This study day aims to gather researchers around the subject of the printed image since the 1880s. With particular attention to material bibliography and production techniques, we seek to better understand how illustrations contribute to the formation of meaning and discourses within different contexts from illustrated newspapers to etiquette manuals, from scientific journals to children’s books.
Straddling the disciplines of literary studies, art history, bibliography, and library sciences, the field of illustrated print culture is a privileged inroad to social history. We are inspired by the foundational work of Richard Benson’s The Printed Picture (MoMA, 2008) as well as recent scholarly interest in vernacular media, such as Sarah Mirseyedi and Gerry Beegan’s important contributions on the development of photomechanical reproduction and Thierry Gervais’ edited volume The “Public” Life of Photographs (The MIT Press, 2016). Heeding the call of rare books specialist Roger Gaskell, who has identified the need to develop a “bibliography of images,” we invite contributions in French and English that address any aspect of mass-produced visual materials as well as the diverse industrial or manual processes that enabled their production.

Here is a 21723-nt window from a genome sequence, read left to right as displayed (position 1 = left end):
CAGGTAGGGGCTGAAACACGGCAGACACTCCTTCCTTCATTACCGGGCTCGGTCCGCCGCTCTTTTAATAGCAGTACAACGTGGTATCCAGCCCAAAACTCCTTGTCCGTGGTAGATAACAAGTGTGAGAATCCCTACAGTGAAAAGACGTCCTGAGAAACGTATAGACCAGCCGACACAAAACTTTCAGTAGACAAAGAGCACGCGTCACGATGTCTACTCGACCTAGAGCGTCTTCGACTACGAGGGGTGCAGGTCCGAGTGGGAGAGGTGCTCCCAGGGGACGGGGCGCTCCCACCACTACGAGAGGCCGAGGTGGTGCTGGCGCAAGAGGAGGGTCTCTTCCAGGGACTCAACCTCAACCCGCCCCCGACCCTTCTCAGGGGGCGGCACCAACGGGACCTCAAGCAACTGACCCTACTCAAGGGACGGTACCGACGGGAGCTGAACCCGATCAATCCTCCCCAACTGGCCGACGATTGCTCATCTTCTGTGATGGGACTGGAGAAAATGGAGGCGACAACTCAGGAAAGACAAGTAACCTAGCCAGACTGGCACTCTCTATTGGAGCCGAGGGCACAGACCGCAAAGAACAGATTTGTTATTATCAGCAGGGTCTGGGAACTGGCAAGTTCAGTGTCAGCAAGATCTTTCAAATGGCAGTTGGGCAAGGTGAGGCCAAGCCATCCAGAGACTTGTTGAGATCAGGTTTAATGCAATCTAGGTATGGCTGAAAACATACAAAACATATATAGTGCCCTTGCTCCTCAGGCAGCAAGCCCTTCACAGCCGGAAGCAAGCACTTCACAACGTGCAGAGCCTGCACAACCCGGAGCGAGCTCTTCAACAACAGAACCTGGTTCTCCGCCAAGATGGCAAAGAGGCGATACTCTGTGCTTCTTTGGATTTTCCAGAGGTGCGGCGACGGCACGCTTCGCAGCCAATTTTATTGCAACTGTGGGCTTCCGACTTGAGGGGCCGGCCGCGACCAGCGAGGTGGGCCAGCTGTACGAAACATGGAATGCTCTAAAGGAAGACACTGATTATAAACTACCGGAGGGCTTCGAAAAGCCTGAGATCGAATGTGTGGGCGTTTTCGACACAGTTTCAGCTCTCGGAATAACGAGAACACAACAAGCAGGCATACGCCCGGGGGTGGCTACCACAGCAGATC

- Stéphanie Hornstein, PhD candidate, Department of Art History, Concordia University and Concordia Library’s Researcher-in-Residence 2022-2023.
- Michel Hardy-Vallée, PhD (art history), Visiting scholar, Gail and Stephen A. Jarislowsky Institute for Studies in Canadian Art, Concordia University.